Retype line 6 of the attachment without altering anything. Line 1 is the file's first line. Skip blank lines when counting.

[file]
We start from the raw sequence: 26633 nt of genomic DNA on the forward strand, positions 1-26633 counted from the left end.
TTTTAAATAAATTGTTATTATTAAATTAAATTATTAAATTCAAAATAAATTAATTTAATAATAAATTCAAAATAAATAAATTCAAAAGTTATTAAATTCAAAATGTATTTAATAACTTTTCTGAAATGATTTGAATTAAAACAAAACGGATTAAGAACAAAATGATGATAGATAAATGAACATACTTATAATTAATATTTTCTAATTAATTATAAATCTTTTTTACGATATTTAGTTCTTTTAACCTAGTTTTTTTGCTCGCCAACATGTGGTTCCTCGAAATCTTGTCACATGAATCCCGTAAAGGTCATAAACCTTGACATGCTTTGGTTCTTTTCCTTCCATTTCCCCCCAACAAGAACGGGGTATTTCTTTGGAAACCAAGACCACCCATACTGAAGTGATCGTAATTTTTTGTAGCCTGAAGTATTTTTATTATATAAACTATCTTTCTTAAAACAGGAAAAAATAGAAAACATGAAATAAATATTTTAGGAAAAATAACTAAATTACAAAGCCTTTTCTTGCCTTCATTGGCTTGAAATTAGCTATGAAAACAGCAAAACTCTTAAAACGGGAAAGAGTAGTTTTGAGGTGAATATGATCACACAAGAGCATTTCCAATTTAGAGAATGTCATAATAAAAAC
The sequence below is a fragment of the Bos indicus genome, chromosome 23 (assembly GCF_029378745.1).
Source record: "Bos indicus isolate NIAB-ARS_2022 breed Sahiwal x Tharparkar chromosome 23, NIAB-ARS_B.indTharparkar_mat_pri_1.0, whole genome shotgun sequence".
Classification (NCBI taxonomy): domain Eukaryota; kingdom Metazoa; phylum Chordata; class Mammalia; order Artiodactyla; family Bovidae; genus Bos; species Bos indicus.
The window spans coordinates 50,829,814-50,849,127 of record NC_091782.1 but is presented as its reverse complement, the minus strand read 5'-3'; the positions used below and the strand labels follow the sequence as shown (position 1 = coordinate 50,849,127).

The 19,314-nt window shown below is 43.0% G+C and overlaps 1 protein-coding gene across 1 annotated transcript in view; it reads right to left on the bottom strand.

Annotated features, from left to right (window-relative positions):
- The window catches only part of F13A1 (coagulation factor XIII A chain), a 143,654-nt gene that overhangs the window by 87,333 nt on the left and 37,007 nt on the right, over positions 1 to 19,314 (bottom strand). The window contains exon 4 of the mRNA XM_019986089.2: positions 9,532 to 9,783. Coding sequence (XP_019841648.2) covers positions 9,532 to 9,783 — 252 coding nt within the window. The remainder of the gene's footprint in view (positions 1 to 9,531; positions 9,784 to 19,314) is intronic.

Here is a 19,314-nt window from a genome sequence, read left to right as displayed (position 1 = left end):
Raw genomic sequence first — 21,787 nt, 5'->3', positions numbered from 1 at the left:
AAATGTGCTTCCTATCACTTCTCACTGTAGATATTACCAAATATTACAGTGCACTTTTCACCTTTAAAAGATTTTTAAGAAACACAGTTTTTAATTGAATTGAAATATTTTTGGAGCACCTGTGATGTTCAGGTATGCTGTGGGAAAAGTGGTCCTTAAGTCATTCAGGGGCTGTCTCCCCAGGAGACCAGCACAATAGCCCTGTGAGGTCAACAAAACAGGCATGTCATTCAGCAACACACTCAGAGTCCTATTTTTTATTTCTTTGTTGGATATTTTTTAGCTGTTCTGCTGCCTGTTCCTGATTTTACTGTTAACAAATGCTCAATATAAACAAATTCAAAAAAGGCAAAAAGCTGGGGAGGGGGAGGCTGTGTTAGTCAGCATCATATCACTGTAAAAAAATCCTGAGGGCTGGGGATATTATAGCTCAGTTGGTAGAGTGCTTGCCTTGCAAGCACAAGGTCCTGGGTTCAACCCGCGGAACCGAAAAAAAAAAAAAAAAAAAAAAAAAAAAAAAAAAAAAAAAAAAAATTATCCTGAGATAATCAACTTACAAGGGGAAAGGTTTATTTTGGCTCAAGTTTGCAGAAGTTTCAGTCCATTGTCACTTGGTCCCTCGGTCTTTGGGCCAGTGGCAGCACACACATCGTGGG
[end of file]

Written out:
The window spans coordinates 50,829,814-50,849,127 of record NC_091782.1 but is presented as its reverse complement, the minus strand read 5'-3'; the positions used below and the strand labels follow the sequence as shown (position 1 = coordinate 50,849,127).